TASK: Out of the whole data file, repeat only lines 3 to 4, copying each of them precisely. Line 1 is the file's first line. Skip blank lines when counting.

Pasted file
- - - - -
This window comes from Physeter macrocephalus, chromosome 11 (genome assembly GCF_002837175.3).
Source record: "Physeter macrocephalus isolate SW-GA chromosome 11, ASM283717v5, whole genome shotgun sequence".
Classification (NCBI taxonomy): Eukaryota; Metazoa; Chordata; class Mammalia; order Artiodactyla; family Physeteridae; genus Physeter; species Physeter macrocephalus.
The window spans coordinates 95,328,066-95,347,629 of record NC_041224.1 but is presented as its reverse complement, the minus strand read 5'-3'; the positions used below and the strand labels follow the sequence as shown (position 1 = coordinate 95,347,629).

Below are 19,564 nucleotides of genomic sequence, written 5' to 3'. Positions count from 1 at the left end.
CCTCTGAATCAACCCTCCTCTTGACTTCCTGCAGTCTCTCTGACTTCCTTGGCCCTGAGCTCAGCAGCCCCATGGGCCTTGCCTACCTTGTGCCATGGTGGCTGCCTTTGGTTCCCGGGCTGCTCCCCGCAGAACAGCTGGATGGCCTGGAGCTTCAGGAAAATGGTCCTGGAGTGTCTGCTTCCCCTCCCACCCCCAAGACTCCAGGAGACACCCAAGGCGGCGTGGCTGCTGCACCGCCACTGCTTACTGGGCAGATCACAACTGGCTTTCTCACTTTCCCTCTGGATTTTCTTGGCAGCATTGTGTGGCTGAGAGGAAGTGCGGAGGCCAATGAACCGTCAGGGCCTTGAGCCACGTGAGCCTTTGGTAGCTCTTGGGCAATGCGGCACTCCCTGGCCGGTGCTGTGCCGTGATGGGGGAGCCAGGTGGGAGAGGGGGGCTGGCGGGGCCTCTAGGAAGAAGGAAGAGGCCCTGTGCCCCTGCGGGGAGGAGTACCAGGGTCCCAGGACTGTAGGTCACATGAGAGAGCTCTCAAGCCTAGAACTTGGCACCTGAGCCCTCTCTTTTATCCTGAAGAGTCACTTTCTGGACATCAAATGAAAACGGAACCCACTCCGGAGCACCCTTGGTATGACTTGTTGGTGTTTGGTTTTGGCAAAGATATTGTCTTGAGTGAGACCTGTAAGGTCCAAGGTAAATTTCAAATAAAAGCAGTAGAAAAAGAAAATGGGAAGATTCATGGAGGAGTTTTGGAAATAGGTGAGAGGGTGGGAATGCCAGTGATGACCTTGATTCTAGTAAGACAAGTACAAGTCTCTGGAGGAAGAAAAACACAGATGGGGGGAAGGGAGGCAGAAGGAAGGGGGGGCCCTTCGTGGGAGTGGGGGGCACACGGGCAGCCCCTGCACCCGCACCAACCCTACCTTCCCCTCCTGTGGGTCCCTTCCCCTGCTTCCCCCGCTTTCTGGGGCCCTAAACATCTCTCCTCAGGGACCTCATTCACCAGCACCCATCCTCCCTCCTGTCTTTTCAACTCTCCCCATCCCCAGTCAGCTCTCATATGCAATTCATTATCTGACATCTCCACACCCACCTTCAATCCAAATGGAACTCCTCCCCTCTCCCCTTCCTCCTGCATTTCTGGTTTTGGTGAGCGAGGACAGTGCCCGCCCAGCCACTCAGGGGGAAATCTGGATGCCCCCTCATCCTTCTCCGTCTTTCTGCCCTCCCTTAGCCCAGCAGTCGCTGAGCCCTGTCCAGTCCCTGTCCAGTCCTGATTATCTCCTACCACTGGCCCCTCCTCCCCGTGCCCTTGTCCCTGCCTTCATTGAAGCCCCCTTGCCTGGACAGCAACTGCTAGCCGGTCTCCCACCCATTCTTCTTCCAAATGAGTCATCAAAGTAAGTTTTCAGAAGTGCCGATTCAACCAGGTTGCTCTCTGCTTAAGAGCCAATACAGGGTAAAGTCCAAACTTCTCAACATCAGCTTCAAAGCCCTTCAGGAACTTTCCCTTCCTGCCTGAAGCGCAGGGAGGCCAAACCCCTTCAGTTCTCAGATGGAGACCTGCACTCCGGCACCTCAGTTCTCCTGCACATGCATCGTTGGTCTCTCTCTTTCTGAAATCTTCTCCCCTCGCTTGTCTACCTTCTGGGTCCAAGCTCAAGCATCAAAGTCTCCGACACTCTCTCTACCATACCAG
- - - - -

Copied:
Classification (NCBI taxonomy): Eukaryota; Metazoa; Chordata; class Mammalia; order Artiodactyla; family Physeteridae; genus Physeter; species Physeter macrocephalus.
The window spans coordinates 95,328,066-95,347,629 of record NC_041224.1 but is presented as its reverse complement, the minus strand read 5'-3'; the positions used below and the strand labels follow the sequence as shown (position 1 = coordinate 95,347,629).